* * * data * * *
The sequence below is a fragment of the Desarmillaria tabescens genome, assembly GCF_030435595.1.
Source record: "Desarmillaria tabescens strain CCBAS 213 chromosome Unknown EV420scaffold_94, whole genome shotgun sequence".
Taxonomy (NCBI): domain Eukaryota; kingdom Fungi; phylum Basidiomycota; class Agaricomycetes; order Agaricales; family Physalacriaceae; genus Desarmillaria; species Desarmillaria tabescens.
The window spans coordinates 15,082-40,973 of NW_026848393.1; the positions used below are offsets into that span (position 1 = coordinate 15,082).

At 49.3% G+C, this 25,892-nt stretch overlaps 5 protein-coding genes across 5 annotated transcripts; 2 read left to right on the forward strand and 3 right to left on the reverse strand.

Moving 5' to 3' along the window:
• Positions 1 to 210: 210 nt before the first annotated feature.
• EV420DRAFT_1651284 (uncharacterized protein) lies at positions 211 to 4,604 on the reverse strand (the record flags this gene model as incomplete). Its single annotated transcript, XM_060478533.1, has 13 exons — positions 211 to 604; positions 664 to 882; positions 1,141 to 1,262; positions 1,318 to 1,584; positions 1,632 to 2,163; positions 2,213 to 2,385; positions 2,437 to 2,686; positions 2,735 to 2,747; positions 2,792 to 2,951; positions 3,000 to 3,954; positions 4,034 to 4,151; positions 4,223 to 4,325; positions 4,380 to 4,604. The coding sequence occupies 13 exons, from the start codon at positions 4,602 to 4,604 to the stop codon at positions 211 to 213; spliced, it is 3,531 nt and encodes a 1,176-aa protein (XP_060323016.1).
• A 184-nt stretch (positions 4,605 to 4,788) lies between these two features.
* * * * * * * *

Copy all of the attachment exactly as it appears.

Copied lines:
The sequence below is a fragment of the Desarmillaria tabescens genome, assembly GCF_030435595.1.
Source record: "Desarmillaria tabescens strain CCBAS 213 chromosome Unknown EV420scaffold_94, whole genome shotgun sequence".
Taxonomy (NCBI): domain Eukaryota; kingdom Fungi; phylum Basidiomycota; class Agaricomycetes; order Agaricales; family Physalacriaceae; genus Desarmillaria; species Desarmillaria tabescens.
The window spans coordinates 15,082-40,973 of NW_026848393.1; the positions used below are offsets into that span (position 1 = coordinate 15,082).

At 49.3% G+C, this 25,892-nt stretch overlaps 5 protein-coding genes across 5 annotated transcripts; 2 read left to right on the forward strand and 3 right to left on the reverse strand.

Moving 5' to 3' along the window:
• Positions 1 to 210: 210 nt before the first annotated feature.
• EV420DRAFT_1651284 (uncharacterized protein) lies at positions 211 to 4,604 on the reverse strand (the record flags this gene model as incomplete). Its single annotated transcript, XM_060478533.1, has 13 exons — positions 211 to 604; positions 664 to 882; positions 1,141 to 1,262; positions 1,318 to 1,584; positions 1,632 to 2,163; positions 2,213 to 2,385; positions 2,437 to 2,686; positions 2,735 to 2,747; positions 2,792 to 2,951; positions 3,000 to 3,954; positions 4,034 to 4,151; positions 4,223 to 4,325; positions 4,380 to 4,604. The coding sequence occupies 13 exons, from the start codon at positions 4,602 to 4,604 to the stop codon at positions 211 to 213; spliced, it is 3,531 nt and encodes a 1,176-aa protein (XP_060323016.1).
• A 184-nt stretch (positions 4,605 to 4,788) lies between these two features.